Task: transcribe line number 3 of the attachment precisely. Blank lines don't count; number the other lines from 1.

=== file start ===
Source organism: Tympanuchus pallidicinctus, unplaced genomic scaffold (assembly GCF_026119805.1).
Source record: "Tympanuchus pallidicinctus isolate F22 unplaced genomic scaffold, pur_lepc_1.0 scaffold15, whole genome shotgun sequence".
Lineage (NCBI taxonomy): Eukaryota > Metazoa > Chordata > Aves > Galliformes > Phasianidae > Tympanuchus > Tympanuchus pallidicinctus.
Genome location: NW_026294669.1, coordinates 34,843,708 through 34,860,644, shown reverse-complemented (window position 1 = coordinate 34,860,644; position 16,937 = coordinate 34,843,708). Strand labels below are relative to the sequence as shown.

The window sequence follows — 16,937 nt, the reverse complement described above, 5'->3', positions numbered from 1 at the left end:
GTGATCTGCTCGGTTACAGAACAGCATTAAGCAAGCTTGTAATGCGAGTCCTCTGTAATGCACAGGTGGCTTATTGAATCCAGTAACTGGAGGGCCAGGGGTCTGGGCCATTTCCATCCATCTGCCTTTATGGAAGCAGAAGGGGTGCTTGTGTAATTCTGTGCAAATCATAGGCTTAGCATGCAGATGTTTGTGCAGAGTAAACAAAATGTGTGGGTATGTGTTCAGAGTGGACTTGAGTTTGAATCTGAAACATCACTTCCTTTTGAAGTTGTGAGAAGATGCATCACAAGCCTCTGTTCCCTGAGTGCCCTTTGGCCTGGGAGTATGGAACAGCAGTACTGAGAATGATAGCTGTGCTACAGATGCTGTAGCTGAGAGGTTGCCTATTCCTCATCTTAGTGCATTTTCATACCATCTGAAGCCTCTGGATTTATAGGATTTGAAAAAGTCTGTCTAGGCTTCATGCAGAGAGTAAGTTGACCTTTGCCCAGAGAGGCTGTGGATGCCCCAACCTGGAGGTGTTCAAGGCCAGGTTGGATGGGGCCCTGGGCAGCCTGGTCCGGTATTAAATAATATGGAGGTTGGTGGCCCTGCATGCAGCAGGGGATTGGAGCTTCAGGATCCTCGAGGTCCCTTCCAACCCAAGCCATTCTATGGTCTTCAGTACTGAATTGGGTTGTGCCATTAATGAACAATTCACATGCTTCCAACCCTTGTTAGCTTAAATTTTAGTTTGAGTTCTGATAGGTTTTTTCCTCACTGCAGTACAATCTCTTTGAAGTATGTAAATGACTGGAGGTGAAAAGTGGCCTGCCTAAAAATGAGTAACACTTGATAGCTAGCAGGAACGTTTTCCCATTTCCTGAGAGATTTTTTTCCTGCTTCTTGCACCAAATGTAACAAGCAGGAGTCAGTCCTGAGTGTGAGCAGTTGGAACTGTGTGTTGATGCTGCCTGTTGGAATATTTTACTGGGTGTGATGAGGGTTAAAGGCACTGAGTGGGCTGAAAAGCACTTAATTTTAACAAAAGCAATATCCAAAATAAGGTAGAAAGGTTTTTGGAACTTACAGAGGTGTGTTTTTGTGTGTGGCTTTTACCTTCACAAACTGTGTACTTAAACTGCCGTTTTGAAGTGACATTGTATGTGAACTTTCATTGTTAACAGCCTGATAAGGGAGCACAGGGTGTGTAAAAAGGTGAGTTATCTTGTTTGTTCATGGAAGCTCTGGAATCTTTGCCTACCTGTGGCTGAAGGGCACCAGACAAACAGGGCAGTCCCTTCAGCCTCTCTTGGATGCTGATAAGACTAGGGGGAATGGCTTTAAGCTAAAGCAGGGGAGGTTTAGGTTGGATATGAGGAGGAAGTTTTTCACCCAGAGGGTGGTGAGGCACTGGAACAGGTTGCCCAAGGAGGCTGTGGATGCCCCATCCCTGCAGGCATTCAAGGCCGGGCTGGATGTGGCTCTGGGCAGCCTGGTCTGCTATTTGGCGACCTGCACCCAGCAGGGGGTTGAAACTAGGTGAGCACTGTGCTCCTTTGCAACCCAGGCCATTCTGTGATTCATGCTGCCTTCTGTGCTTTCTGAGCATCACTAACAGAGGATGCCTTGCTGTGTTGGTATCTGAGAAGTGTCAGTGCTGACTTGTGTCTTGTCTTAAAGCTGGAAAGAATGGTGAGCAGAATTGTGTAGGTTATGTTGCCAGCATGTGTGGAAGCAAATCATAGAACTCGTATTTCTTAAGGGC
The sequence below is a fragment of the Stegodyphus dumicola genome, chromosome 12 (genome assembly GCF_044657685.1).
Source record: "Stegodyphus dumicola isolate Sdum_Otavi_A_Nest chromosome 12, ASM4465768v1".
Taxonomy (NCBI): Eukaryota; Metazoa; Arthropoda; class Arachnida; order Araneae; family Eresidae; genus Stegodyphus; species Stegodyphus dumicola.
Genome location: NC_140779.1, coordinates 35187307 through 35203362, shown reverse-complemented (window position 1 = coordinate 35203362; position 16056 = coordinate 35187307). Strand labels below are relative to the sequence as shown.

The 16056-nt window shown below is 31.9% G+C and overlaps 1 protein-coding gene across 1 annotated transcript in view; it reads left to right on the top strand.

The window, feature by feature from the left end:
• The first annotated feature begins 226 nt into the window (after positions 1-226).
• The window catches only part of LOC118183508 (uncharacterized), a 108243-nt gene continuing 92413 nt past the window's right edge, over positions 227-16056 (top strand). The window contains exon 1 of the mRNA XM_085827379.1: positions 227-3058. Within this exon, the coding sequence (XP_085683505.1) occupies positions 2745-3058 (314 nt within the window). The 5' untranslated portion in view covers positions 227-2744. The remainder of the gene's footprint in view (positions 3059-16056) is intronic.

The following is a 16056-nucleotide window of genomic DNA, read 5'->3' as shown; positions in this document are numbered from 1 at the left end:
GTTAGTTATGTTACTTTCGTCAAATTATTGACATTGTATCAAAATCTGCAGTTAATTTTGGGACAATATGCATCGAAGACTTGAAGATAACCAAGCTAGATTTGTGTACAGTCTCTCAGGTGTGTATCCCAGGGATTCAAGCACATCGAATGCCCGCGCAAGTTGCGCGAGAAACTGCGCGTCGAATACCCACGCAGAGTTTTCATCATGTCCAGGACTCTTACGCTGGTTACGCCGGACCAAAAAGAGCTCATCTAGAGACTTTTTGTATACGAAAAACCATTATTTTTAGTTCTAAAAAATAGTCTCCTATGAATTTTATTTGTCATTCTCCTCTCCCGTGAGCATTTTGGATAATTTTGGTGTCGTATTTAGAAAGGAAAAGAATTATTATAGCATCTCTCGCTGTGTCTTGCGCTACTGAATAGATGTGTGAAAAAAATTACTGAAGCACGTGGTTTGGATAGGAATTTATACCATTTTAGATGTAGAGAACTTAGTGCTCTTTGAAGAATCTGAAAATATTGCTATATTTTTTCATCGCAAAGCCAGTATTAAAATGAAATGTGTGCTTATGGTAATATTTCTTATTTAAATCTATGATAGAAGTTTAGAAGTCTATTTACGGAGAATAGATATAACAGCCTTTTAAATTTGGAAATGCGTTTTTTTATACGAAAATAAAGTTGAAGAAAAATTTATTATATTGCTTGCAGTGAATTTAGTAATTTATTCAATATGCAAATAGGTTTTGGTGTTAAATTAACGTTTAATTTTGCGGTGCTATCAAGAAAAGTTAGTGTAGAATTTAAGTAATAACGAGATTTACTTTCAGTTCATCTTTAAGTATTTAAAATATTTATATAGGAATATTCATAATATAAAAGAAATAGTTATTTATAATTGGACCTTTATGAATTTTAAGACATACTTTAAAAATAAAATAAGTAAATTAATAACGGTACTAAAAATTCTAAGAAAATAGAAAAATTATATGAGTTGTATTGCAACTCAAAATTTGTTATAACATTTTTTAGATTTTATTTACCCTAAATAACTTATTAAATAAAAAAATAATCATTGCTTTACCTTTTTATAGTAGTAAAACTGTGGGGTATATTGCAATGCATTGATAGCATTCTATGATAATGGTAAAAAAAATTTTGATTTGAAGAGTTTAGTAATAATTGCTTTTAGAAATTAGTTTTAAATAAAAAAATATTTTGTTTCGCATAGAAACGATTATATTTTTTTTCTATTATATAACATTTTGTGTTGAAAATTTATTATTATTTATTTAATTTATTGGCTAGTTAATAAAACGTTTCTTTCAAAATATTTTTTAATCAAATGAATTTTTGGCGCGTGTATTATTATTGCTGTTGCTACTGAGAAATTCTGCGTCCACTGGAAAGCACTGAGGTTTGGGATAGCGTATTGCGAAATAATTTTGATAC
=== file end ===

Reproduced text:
Lineage (NCBI taxonomy): Eukaryota > Metazoa > Chordata > Aves > Galliformes > Phasianidae > Tympanuchus > Tympanuchus pallidicinctus.